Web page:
warning Hi, we've moved to USCANNENBERGMEDIA.COM. Visit us there!

Neon Tommy - Annenberg digital news

Film Review: 'The Monuments Men'

Melissah Yang |
February 7, 2014 | 8:33 p.m. PST

Senior Editor

("The Monuments Men"/Courtesy of Columbia Pictures)
("The Monuments Men"/Courtesy of Columbia Pictures)
Take "Ocean's Eleven," mix in a little "Indiana Jones" and throw in a pinch of "Saving Private Ryan," and you'll get a sense of what "The Monuments Men" tries to be. But while that might sound like a box office slam dunk, "The Monuments Men" took a sharp left where these other three films got it right.

Based on true events, "The Monuments Men" (2014) tells the story of a military unit whose mission was to retrieve stolen art taken by the Nazis during WWII. George Clooney both directs and stars in this film. Clooney also helped write the script, basing it on the book "The Monuments Men: Allied Heroes, Nazi Thieves, and the Greatest Treasure Hunt in History," by Robert M. Edsel, with Bret Witter.

The film opens with Frank Stokes (Clooney) giving an art lecture to President Franklin D. Roosevelt explaining the importance of protecting historical pieces of art during wartime. 

"Who would be sure the Statue of David is still standing, that the Mona Lisa is still smiling?" Stokes asks.

To the soundtrack of a happy-go-lucky troop tune, the film then introduces the misfit band of art experts in a very "Ocean's Eleven"-esque montage: art restorer James Granger (Matt Damon), architect Richard Campbell (Bill Murray), sculptor Walter Garfield (John Goodman), French painter Jean Claude Clermont (Jean Dujardin), British curator Donald Jeffries (Hugh Bonneville) and theater producer Preston Savitz (Bob Balaban). Cate Blanchett also stars as a Frenchwoman who's part of the Resistance movement in Paris.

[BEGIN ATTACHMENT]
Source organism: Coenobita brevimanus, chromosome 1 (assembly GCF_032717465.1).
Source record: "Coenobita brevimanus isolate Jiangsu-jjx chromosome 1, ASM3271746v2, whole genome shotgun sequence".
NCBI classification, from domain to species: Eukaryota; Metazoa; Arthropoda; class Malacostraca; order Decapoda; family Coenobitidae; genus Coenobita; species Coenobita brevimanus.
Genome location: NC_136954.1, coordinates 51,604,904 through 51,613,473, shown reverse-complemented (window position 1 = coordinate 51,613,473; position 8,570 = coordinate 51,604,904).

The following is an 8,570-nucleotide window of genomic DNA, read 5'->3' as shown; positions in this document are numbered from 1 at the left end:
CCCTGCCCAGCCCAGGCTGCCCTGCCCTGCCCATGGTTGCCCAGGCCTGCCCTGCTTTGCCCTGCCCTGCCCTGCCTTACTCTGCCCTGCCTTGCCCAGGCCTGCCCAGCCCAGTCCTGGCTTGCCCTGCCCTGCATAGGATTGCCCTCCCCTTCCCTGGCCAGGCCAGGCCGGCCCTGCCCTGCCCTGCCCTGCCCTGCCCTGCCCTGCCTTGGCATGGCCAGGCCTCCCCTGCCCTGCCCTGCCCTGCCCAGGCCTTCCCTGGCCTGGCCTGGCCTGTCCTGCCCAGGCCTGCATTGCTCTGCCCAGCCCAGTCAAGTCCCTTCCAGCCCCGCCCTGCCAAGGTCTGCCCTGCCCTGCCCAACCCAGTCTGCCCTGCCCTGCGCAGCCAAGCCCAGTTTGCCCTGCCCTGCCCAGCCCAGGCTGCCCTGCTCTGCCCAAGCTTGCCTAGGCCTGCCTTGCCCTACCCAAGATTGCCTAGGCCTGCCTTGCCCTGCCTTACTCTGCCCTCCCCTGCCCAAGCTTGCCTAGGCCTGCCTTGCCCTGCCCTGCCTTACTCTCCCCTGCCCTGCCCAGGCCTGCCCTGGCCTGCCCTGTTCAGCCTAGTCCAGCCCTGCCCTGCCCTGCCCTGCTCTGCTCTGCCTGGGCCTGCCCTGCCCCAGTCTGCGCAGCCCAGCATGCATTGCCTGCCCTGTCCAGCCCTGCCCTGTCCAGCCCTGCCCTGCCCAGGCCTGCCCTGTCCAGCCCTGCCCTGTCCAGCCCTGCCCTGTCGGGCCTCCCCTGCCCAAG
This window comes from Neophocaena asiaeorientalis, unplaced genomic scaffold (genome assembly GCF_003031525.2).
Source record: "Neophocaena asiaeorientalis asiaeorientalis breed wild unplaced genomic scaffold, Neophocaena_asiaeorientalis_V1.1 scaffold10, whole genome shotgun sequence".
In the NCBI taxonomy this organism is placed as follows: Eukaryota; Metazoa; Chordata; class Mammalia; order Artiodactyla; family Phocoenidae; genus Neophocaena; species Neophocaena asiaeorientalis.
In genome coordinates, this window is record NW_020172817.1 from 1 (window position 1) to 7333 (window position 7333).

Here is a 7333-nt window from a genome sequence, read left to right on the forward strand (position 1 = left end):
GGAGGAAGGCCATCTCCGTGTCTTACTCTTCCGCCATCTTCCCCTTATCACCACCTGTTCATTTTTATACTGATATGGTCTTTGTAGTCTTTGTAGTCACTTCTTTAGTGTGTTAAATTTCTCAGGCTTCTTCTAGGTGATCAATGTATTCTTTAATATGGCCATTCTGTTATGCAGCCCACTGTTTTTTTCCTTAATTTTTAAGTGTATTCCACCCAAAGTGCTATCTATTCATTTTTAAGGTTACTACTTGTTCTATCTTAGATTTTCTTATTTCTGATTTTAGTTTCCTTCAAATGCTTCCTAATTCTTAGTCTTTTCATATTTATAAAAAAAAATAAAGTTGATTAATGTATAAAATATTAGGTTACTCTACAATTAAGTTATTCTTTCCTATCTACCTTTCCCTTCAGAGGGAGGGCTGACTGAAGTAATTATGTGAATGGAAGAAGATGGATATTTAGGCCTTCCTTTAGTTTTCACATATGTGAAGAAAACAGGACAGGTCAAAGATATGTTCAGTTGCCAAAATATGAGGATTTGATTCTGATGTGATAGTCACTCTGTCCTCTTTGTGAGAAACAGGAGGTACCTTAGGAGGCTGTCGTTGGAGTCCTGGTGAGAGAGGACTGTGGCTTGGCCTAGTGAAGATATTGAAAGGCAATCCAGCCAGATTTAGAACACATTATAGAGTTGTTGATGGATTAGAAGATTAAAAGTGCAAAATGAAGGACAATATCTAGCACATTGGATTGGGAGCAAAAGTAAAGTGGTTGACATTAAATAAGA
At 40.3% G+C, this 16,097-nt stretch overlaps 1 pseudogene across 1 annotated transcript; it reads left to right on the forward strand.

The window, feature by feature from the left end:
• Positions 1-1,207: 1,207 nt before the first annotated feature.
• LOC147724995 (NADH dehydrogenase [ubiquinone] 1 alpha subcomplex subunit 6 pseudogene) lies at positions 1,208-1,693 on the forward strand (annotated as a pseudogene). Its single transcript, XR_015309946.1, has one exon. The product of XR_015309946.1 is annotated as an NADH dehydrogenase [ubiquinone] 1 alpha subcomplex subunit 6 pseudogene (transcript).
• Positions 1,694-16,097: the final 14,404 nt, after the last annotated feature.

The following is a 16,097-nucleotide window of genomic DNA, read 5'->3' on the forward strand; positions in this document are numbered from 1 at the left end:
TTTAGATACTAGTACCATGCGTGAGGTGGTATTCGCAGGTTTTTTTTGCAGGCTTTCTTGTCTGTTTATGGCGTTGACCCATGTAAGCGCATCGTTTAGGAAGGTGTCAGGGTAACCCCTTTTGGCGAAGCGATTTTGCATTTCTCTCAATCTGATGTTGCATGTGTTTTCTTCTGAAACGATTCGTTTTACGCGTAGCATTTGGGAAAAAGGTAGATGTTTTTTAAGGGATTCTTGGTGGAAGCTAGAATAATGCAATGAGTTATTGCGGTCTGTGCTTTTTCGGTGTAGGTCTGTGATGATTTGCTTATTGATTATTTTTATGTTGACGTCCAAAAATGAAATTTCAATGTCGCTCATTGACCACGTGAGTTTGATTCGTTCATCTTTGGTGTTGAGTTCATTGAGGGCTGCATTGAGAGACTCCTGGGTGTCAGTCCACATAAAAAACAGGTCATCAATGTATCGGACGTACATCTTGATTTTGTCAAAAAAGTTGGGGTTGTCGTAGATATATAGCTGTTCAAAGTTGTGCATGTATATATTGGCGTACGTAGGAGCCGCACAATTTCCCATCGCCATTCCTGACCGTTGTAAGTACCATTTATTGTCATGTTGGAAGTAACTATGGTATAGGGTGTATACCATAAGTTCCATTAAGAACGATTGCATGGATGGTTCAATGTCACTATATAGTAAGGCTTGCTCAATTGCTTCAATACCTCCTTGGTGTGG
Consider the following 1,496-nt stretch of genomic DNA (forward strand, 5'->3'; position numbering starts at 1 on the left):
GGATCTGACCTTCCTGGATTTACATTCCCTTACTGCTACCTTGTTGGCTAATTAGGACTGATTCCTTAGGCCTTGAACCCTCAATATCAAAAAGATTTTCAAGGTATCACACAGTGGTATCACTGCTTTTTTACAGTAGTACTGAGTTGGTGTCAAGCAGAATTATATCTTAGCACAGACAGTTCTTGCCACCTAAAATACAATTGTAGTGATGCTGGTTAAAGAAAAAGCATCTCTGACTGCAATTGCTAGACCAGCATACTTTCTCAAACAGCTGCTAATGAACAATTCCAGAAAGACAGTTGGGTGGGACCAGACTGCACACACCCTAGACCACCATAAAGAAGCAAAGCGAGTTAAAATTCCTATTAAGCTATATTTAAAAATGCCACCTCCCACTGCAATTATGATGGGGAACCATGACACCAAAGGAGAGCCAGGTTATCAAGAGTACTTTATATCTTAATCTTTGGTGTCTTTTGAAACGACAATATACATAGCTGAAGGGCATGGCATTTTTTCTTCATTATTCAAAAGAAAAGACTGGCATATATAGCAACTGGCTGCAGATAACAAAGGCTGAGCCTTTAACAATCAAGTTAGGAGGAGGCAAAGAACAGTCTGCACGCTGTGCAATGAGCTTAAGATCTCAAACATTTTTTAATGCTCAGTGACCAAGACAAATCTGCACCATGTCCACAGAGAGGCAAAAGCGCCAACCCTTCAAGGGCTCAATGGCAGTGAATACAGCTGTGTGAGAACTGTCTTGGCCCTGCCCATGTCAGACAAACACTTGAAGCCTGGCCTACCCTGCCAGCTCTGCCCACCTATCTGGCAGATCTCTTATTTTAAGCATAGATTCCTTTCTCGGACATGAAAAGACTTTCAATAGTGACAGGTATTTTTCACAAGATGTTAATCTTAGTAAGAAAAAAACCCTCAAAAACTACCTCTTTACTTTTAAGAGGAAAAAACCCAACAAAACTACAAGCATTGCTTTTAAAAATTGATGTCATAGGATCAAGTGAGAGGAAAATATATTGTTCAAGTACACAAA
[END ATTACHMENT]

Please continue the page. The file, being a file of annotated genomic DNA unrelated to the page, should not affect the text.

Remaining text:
The bumbling brood isn't cut out for war, that much is clear. But in a series of fortunate events, they manage to outsmart the Nazis and save countless pieces of priceless art.

The film's most poignant moments draw from the same ethical question underlying "Saving Private Ryan" — what mission warrants a soldier's life? Stokes tells his men from the get-go that no piece of art is worth dying for, but given that these men's lives revolve around art preservation, they are ready for the battle.

Then it becomes a hunt for lost treasure that takes the Monuments Men all over Europe. They're on a strict deadline. As the Nazi cause begins to unravel and German defeat appears more certain, Adolf Hitler issues an order that should the Nazis fall, all of the stolen art is to be destroyed.

Indiana Jones' quest to find the lost ark took the treasure hunt story and mythologized it to enrapture the audience. And Professor Indy's deft whip skills made the journey look cool. 

But with "The Monuments Men," the realities of war — and in particular WWII — are kept on the fringes. It's understandable since the film wants to take on a more lighthearted tone. But the truths of the deadliest war the world has ever seen are glossed over with too light of humor. A child shooting at the men is given a time-out. The men achieve diplomacy with a scared lone German soldier by offering cigarettes and bonding over the only words he knows in English, "John Wayne." 

"The Monuments Men" struggles to find its footing because it can't make up its mind on what type of movie it is. Is it supposed to be historically informative? In reality, the Monuments, Fine Arts, and Archives program had roughly 400 men and women from 13 countries, not just a handful of Americans. And though the men wear uniforms, it's definitely not a war movie.

With such an all-star cast, it's disappointing to see the film not reach its potential. When the men are together, their banter works. The quiet, nerved Balaban particularly shines, the type of mousey gentleman who squeals over crackers and caviar in his care package from home. And Blanchett's hesitance to help — she pointedly asks Damon whether the stolen art will be returned to the French or be kept in American museums — resonates in this conflict of world powers, where unheeded suspicions can mean the difference between life and death.  

But for the majority of the film, the characters are scattered throughout Europe. Damon goes to a liberated Paris to get information from Blanchett on where the stolen art is being stored. Murray and Balaban join forces to track down a conniving German. And even though Stokes builds a makeshift radio so they can stay in touch as they go about their separate mini-missions, the save-the-art cause that unites them gets muddied in the trenches.

"The mission was never designed to succeed," Stokes says to his dejected men. And apparently neither was the film.

Reach Senior Editor Melissah Yang here. Follow her on Twitter @MelissahYang.



Craig Gillespie directed this true story about "the most daring rescue mission in the history of the U.S. Coast Guard.”

Watch USC Annenberg Media's live State of the Union recap and analysis here.